Planning application lodged for revamp of County Limerick heritage site

Aine Fitzgerald

Reporter:

Aine Fitzgerald

AN application has been lodged with Limerick County Council for the upgrading of the heritage centre - formerly known as the interpretive centre - in Lough Gur to include a coffee dock and retail area to make it more visitor friendly.

AN application has been lodged with Limerick County Council for the upgrading of the heritage centre - formerly known as the interpretive centre - in Lough Gur to include a coffee dock and retail area to make it more visitor friendly.

Lough Gur Development lodged an application with the local authority for the redevelopment works which also include the renewal of thatch on the centre, the replacement of windows, the re-modelling of the link structure and internal modifications.

“The centre is a listed building and whilst the footprint cannot be altered, the interior will be revamped completely making the centre more accessible to visitors with mobility difficulties and will have a more attractive and modern feel yet retaining the unique heritage style,” explained Roseanne Dunne, manager Lough Gur Development Co-op Society.

“A coffee dock and retail area will be added along with user friendly panels and story boards. The thatch will be replaced along with the windows. The plan is that the centre can be used by local groups,” she added.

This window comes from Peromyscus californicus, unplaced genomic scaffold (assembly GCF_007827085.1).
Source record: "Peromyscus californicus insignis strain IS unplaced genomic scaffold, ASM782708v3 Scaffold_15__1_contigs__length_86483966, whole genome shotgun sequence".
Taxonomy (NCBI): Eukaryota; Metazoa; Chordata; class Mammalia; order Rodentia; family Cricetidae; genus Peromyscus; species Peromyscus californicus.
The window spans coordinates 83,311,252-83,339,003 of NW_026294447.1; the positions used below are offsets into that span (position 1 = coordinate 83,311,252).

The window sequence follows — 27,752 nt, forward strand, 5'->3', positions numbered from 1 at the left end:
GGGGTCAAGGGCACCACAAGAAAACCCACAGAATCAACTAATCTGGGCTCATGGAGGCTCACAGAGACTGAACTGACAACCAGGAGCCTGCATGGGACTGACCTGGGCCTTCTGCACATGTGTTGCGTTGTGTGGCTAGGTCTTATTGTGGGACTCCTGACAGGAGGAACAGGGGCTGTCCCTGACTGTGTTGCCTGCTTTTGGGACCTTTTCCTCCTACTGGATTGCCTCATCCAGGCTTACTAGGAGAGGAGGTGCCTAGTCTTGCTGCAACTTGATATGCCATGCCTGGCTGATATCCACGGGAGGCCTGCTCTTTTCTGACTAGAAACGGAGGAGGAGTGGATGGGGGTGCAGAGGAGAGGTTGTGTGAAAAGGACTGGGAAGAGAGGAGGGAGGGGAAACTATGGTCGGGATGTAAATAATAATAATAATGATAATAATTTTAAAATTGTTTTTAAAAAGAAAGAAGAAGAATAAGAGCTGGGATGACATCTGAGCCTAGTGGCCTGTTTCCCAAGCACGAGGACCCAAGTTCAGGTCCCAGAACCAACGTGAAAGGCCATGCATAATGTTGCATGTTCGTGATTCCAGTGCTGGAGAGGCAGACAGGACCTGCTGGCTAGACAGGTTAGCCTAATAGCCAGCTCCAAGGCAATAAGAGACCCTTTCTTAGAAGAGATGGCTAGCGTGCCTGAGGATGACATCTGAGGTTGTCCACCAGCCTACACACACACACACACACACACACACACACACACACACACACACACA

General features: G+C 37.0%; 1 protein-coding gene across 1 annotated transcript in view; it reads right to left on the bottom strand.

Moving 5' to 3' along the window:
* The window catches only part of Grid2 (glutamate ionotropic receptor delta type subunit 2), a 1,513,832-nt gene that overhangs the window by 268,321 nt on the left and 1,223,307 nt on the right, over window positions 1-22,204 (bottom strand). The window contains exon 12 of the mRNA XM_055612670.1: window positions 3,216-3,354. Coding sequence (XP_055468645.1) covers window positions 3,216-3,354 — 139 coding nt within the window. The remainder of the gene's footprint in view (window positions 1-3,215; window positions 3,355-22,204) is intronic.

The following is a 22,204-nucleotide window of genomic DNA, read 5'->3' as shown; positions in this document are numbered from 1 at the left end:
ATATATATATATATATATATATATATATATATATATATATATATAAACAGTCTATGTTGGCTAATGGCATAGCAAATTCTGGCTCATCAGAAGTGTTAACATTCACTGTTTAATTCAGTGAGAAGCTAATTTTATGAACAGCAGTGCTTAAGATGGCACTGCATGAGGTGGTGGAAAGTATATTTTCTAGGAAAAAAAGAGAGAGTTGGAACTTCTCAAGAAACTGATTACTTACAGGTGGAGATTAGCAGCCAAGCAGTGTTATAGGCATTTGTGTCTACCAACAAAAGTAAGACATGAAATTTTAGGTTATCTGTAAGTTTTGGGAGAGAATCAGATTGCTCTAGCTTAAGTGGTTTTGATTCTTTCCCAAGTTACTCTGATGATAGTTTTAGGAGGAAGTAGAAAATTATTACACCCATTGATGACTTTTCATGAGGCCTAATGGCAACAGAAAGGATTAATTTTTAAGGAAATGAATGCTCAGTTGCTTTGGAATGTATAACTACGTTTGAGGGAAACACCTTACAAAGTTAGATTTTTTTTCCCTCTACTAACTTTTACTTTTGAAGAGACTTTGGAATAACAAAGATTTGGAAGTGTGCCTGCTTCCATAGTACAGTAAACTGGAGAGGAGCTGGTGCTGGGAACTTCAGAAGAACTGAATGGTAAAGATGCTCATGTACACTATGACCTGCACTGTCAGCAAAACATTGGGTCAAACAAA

The centre was taken over in June 2011 by Lough Gur Development.

“The centre had been run by Shannon Heritage and Lough Gur Development have taken over the management on a long-term lease from Limerick County Council - the latter have been extremely supportive along with Ballyhoura Development in terms of funding and support,” continued Ms Dunne.

The visitor centre was built around 1979/80 and the design of the centre was based on neolithic house plans evident at the Lough Gur site at Knockadoon.

A report prepared by architect Conor Hourigan as part of the planning application states that it appears that the original intention was to use the centre as a tea-room and that Bouchiers Castle be a museum/display area. “That didn’t work out and the ‘centre’ became the sole building for an interpretative centre. It is interesting to note in the context of the building’s status that it was overlooked for inclusion in the recent building survey of County Limerick carried out by the National Inventory of Architectural Heritage,” the report states.